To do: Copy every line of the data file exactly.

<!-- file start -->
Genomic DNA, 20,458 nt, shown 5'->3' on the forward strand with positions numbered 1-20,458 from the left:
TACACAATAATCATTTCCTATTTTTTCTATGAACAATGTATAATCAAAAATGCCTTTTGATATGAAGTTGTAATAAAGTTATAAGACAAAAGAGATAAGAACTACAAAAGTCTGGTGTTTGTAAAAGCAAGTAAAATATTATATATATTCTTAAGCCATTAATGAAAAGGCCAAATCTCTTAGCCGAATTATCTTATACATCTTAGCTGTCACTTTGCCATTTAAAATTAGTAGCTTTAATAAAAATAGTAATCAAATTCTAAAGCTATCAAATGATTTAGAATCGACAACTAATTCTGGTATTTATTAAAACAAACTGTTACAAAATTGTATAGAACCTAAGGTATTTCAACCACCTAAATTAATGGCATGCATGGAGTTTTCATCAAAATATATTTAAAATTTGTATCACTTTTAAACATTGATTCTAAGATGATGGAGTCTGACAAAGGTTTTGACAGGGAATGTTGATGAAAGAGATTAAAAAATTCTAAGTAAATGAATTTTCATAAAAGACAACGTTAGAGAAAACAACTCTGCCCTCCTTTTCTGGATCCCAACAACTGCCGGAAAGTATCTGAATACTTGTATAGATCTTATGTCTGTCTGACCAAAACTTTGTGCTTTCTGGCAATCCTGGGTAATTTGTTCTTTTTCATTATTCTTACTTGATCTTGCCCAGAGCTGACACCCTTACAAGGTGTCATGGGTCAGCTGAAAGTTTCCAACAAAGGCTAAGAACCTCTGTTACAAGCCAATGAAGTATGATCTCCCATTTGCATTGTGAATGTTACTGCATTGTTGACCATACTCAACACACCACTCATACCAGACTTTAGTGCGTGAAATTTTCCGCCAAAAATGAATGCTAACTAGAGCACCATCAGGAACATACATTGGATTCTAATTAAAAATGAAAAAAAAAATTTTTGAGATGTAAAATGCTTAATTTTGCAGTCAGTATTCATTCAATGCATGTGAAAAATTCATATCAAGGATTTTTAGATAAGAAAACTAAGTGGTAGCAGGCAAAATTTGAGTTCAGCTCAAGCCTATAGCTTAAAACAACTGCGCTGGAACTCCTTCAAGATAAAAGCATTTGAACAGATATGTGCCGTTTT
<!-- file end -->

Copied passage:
Genomic DNA, 20,458 nt, shown 5'->3' on the forward strand with positions numbered 1-20,458 from the left:
TACACAATAATCATTTCCTATTTTTTCTATGAACAATGTATAATCAAAAATGCCTTTTGATATGAAGTTGTAATAAAGTTATAAGACAAAAGAGATAAGAACTACAAAAGTCTGGTGTTTGTAAAAGCAAGTAAAATATTATATATATTCTTAAGCCATTAATGAAAAGGCCAAATCTCTTAGCCGAATTATCTTATACATCTTAGCTGTCACTTTGCCATTTAAAATTAGTAGCTTTAATAAAAATAGTAATCAAATTCTAAAGCTATCAAATGATTTAGAATCGACAACTAATTCTGGTATTTATTAAAACAAACTGTTACAAAATTGTATAGAACCTAAGGTATTTCAACCACCTAAATTAATGGCATGCATGGAGTTTTCATCAAAATATATTTAAAATTTGTATCACTTTTAAACATTGATTCTAAGATGATGGAGTCTGACAAAGGTTTTGACAGGGAATGTTGATGAAAGAGATTAAAAAATTCTAAGTAAATGAATTTTCATAAAAGACAACGTTAGAGAAAACAACTCTGCCCTCCTTTTCTGGATCCCAACAACTGCCGGAAAGTATCTGAATACTTGTATAGATCTTATGTCTGTCTGACCAAAACTTTGTGCTTTCTGGCAATCCTGGGTAATTTGTTCTTTTTCATTATTCTTACTTGATCTTGCCCAGAGCTGACACCCTTACAAGGTGTCATGGGTCAGCTGAAAGTTTCCAACAAAGGCTAAGAACCTCTGTTACAAGCCAATGAAGTATGATCTCCCATTTGCATTGTGAATGTTACTGCATTGTTGACCATACTCAACACACCACTCATACCAGACTTTAGTGCGTGAAATTTTCCGCCAAAAATGAATGCTAACTAGAGCACCATCAGGAACATACATTGGATTCTAATTAAAAATGAAAAAAAAAATTTTTGAGATGTAAAATGCTTAATTTTGCAGTCAGTATTCATTCAATGCATGTGAAAAATTCATATCAAGGATTTTTAGATAAGAAAACTAAGTGGTAGCAGGCAAAATTTGAGTTCAGCTCAAGCCTATAGCTTAAAACAACTGCGCTGGAACTCCTTCAAGATAAAAGCATTTGAACAGATATGTGCCGTTTT